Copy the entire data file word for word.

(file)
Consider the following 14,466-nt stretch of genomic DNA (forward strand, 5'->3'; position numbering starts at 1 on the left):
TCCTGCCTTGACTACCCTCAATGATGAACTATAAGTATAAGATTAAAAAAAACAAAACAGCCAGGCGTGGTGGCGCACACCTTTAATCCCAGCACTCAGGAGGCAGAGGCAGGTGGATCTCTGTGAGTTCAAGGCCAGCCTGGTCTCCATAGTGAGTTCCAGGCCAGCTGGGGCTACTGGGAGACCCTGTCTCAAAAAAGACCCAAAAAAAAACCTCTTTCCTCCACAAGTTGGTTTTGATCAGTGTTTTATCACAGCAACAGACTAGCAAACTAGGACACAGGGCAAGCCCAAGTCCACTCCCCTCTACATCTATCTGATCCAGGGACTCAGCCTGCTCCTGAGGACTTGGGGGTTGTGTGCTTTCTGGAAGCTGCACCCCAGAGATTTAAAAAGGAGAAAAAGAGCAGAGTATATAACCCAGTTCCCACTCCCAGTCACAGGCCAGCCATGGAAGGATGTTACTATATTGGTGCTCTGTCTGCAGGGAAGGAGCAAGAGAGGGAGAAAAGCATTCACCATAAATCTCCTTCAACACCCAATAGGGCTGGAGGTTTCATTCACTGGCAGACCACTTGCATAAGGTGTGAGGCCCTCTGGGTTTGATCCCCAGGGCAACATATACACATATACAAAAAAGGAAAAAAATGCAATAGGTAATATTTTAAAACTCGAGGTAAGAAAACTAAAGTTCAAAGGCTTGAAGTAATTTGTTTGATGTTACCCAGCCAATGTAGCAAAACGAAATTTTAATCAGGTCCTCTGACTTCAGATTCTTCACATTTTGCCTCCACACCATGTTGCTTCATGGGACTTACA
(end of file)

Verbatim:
Consider the following 14,466-nt stretch of genomic DNA (forward strand, 5'->3'; position numbering starts at 1 on the left):
TCCTGCCTTGACTACCCTCAATGATGAACTATAAGTATAAGATTAAAAAAAACAAAACAGCCAGGCGTGGTGGCGCACACCTTTAATCCCAGCACTCAGGAGGCAGAGGCAGGTGGATCTCTGTGAGTTCAAGGCCAGCCTGGTCTCCATAGTGAGTTCCAGGCCAGCTGGGGCTACTGGGAGACCCTGTCTCAAAAAAGACCCAAAAAAAAACCTCTTTCCTCCACAAGTTGGTTTTGATCAGTGTTTTATCACAGCAACAGACTAGCAAACTAGGACACAGGGCAAGCCCAAGTCCACTCCCCTCTACATCTATCTGATCCAGGGACTCAGCCTGCTCCTGAGGACTTGGGGGTTGTGTGCTTTCTGGAAGCTGCACCCCAGAGATTTAAAAAGGAGAAAAAGAGCAGAGTATATAACCCAGTTCCCACTCCCAGTCACAGGCCAGCCATGGAAGGATGTTACTATATTGGTGCTCTGTCTGCAGGGAAGGAGCAAGAGAGGGAGAAAAGCATTCACCATAAATCTCCTTCAACACCCAATAGGGCTGGAGGTTTCATTCACTGGCAGACCACTTGCATAAGGTGTGAGGCCCTCTGGGTTTGATCCCCAGGGCAACATATACACATATACAAAAAAGGAAAAAAATGCAATAGGTAATATTTTAAAACTCGAGGTAAGAAAACTAAAGTTCAAAGGCTTGAAGTAATTTGTTTGATGTTACCCAGCCAATGTAGCAAAACGAAATTTTAATCAGGTCCTCTGACTTCAGATTCTTCACATTTTGCCTCCACACCATGTTGCTTCATGGGACTTACA